I should have added Re: the homeschooling decision that my husband’s primary reason for thinking school might be a good option is because he cares about me and is afraid I’m going to be too overwhelmed with all these littles (especially when my little man has been waking up on the hour for the past two weeks and suddenly doesn’t seem to want to nap). Part of the difficulty of the decision is compounded by the fact that we really prefer more progressive forms of education for our kids, especially when they’re this young; yet, I also want my children to be educated in the faith. The perfect fit would probably be Catholic Montessori education!

    Madeline is part of a great homeschooling group, and the two little ones attend a homeschooling P.E. class. Socialization (or lack thereof) has never been a concern for my husband or me. My kids get “socialized” all of the time – in their everyday experiences with everyone from a store clerk to our elderly neighbor.

    I’m just discovering there is no perfect education for a child and as a perfectionist, I think this is what is really causing a lot of my anxiety.

    Anyway, I so appreciate all of your feedback and support. Jess, I miss you! Colleen, I look forward to reading your post. God bless!

  5. Ebeth says:

    Kate,that’s pretty cool!! Love the pic of the booster seat,totally get it too.

    BTW, I tagged you in a “stylish blog award” couldn’t help but let you know that you helped me with a new perspective where my non-Catholic knight was concerned.

    Ordinary time blessings!

  6. Elizabeth says:

    I love the photo! Your daughter is very very creative! My previous life was in the movie-making business…your daughter looks like she has a future as a special effects designer…or perhaps a cinematographer??:) awesome stuff!
    I completely understand your anxiety over homeschooling. I have had some of the same conversations with my husband (however, he works at a very small, private school so he has a very different perspective than your hubby might–he’s the one who wants to see our kids stay home!ha!) I have a 5 month old and this year was tougher than I thought it would be. My kids are all 7 and under as well and we have moved at a snail’s pace this year. I talk to my mom (who homeschooled my four younger sisters) for support and she has told me three things that have really helped: 1. Everyone has bad days, months , years when it comes to homeschooling. Don’t forget that next year could be completely different. And awesome. And 2. Stop boxing my children into a grade or level. They are doing fine and if it takes us a little longer than a year to complete the plans I have for them, well, so be it. They’ll be fine. Theyre so young. and 3. Send them outside to play and stop worrying. I like the last one the best.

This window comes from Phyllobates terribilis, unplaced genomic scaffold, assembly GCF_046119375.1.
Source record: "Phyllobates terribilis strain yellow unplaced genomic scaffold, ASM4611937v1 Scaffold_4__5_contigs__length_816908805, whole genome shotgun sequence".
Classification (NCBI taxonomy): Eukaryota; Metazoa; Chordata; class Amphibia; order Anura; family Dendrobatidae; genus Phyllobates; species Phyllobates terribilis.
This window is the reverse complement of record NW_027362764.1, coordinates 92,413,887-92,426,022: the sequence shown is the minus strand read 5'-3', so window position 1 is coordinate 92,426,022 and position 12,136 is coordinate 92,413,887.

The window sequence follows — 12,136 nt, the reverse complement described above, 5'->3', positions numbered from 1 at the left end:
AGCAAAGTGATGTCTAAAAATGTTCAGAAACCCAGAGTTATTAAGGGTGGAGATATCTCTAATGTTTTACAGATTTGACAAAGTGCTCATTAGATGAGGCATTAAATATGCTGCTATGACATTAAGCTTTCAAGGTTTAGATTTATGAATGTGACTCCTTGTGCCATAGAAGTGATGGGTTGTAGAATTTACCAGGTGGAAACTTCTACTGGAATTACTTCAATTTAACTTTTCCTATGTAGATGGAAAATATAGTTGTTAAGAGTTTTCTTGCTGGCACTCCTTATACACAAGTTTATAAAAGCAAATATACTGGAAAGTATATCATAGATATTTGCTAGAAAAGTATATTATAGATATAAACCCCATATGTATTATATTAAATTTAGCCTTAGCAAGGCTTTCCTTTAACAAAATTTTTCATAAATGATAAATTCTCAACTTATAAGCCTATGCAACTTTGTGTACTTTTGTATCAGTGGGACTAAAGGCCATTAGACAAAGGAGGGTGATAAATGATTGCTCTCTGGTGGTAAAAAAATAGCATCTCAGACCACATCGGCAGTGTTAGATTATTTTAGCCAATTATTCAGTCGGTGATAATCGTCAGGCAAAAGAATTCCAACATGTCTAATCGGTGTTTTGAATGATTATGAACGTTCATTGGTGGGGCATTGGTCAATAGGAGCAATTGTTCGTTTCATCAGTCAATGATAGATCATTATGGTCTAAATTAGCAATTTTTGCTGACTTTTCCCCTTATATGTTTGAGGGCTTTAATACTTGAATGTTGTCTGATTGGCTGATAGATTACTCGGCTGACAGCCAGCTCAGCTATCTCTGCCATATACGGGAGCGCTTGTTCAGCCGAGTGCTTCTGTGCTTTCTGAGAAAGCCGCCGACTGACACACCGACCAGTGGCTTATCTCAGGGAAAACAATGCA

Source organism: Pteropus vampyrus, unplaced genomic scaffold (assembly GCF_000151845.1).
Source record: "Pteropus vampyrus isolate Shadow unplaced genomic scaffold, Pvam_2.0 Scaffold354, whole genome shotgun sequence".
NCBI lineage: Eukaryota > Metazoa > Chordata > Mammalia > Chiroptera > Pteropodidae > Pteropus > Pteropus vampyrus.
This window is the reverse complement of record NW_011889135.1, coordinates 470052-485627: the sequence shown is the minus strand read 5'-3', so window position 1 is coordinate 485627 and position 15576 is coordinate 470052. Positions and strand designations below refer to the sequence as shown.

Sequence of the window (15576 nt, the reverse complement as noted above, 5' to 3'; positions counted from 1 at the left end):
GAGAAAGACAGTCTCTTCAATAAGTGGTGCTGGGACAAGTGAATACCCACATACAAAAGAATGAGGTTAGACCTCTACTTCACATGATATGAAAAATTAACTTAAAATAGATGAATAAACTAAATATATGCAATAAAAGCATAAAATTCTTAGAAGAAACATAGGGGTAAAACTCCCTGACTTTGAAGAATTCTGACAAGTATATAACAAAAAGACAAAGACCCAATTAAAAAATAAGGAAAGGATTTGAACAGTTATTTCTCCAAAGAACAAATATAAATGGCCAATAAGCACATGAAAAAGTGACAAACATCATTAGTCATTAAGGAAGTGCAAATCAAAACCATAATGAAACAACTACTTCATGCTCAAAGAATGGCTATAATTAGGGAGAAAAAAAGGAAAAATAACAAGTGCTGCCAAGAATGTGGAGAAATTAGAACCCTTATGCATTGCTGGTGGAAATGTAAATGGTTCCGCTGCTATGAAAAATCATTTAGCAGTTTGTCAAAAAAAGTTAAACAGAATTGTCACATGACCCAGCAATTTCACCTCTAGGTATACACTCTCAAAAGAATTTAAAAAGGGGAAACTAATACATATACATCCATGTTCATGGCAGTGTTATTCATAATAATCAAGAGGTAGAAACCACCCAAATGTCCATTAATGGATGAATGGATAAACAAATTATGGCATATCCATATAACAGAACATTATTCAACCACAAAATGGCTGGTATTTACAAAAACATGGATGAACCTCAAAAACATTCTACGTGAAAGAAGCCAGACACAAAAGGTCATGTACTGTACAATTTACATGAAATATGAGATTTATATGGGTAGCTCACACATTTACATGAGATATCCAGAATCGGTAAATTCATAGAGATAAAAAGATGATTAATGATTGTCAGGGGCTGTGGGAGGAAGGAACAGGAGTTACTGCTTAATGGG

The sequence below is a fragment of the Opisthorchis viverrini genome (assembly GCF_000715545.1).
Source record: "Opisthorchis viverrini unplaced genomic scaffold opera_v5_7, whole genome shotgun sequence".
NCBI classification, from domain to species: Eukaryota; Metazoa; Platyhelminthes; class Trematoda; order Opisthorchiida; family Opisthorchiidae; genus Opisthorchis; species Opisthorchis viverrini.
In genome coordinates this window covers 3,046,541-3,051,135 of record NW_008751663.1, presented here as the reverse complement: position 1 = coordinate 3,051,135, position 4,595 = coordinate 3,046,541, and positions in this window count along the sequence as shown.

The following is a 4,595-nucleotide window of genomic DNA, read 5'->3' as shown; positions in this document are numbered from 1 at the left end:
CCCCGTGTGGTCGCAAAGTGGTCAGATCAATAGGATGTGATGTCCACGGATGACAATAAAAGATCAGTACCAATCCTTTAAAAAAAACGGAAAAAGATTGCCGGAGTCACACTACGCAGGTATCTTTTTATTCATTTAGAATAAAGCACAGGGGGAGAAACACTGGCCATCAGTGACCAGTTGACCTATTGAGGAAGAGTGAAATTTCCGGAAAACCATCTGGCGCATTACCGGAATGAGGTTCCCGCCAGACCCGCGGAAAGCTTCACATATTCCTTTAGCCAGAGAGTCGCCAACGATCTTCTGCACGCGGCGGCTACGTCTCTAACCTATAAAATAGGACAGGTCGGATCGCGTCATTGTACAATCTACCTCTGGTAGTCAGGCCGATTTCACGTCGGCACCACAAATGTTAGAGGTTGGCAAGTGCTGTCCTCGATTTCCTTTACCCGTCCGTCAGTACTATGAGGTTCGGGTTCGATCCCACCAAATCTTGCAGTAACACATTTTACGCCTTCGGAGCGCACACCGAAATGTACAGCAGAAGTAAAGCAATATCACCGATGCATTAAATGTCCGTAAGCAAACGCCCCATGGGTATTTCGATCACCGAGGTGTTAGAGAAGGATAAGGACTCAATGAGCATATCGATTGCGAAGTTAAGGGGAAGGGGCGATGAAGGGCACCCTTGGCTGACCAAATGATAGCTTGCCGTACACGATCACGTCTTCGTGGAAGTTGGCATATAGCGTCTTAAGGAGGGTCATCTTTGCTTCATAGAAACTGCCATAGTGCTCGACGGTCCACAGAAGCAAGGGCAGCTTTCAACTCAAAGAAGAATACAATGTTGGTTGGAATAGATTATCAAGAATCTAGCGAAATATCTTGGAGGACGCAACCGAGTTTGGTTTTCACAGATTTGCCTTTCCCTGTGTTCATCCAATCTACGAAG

Also, as a fellow perfectionist, would you allow me to humbly offer of a couple books which have helped give me perspective when i most need it? I hope you wont be offended. I highly recommend Perfecting Ourselves to Death by Richard Winter and The Relief of Imperfection by Joan C. Webb. The former is more clinical and the latter is more motivational, appealing to my need for a plan. You seem less paralyzed then I get by my perfectionism but hey, who couldn’t use a good book every once in a while, right?;)

    • Kate Wicker says:

      Trust me, I need all the help I can get. I tell everyone I’m a recovering perfectionist who will be recovering for forever. Thank you so much for the book recommendations!

  7. Katherine says:

    You are a wonderful mother who loves her children dearly and that is far more valuable for your children to know. Pray about the homeschooling. You still have time to discern what is best for you and your family.

    Cecilia turns 6 at the end of the month. She has asked about Star Wars but we are still holding out. At 7 I might be more willing to entertain the idea. :)

    • Kate Wicker says:

      What an encouraging comment; thank you. Seven has turned out to be a good age to introduce Star Wars. My husband and I had both seen the movies, of course, but it had been a long time. We Googled them to see what other parents were saying and then I watched the movies with her (now we’ve seen the first three two times in two months. Yikes!).